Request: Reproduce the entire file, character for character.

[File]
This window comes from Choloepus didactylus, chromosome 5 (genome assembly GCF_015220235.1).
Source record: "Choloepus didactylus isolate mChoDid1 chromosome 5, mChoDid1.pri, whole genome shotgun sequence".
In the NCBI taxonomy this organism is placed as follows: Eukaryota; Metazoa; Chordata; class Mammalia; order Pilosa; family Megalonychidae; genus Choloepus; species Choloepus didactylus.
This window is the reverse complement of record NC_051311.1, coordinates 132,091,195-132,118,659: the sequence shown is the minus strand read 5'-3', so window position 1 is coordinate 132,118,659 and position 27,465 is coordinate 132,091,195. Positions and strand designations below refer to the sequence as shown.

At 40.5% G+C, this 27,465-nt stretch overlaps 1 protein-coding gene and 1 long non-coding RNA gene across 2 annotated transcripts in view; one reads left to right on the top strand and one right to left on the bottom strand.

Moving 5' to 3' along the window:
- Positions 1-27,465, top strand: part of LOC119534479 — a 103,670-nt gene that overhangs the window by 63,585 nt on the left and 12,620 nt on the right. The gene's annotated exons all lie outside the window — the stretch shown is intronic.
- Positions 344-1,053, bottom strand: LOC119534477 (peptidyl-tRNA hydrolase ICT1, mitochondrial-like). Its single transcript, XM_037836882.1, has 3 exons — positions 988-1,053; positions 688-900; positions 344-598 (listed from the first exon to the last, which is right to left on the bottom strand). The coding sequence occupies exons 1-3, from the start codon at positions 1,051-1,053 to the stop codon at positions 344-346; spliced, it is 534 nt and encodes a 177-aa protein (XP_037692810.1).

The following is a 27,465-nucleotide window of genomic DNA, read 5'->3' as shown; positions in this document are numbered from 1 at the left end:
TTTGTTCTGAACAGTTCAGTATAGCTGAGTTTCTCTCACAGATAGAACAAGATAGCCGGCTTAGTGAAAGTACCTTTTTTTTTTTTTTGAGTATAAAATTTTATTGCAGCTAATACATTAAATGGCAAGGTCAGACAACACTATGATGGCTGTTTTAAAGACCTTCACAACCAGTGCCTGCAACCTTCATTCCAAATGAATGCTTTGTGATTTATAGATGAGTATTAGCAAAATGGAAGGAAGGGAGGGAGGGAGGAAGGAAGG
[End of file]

This window comes from Choloepus didactylus, chromosome 5 (genome assembly GCF_015220235.1).
Source record: "Choloepus didactylus isolate mChoDid1 chromosome 5, mChoDid1.pri, whole genome shotgun sequence".
In the NCBI taxonomy this organism is placed as follows: Eukaryota; Metazoa; Chordata; class Mammalia; order Pilosa; family Megalonychidae; genus Choloepus; species Choloepus didactylus.
This window is the reverse complement of record NC_051311.1, coordinates 132,091,195-132,118,659: the sequence shown is the minus strand read 5'-3', so window position 1 is coordinate 132,118,659 and position 27,465 is coordinate 132,091,195. Positions and strand designations below refer to the sequence as shown.

At 40.5% G+C, this 27,465-nt stretch overlaps 1 protein-coding gene and 1 long non-coding RNA gene across 2 annotated transcripts in view; one reads left to right on the top strand and one right to left on the bottom strand.

Moving 5' to 3' along the window:
- Positions 1-27,465, top strand: part of LOC119534479 — a 103,670-nt gene that overhangs the window by 63,585 nt on the left and 12,620 nt on the right. The gene's annotated exons all lie outside the window — the stretch shown is intronic.
- Positions 344-1,053, bottom strand: LOC119534477 (peptidyl-tRNA hydrolase ICT1, mitochondrial-like). Its single transcript, XM_037836882.1, has 3 exons — positions 988-1,053; positions 688-900; positions 344-598 (listed from the first exon to the last, which is right to left on the bottom strand). The coding sequence occupies exons 1-3, from the start codon at positions 1,051-1,053 to the stop codon at positions 344-346; spliced, it is 534 nt and encodes a 177-aa protein (XP_037692810.1).

The following is a 27,465-nucleotide window of genomic DNA, read 5'->3' as shown; positions in this document are numbered from 1 at the left end:
TTTGTTCTGAACAGTTCAGTATAGCTGAGTTTCTCTCACAGATAGAACAAGATAGCCGGCTTAGTGAAAGTACCTTTTTTTTTTTTTTGAGTATAAAATTTTATTGCAGCTAATACATTAAATGGCAAGGTCAGACAACACTATGATGGCTGTTTTAAAGACCTTCACAACCAGTGCCTGCAACCTTCATTCCAAATGAATGCTTTGTGATTTATAGATGAGTATTAGCAAAATGGAAGGAAGGGAGGGAGGGAGGAAGGAAGG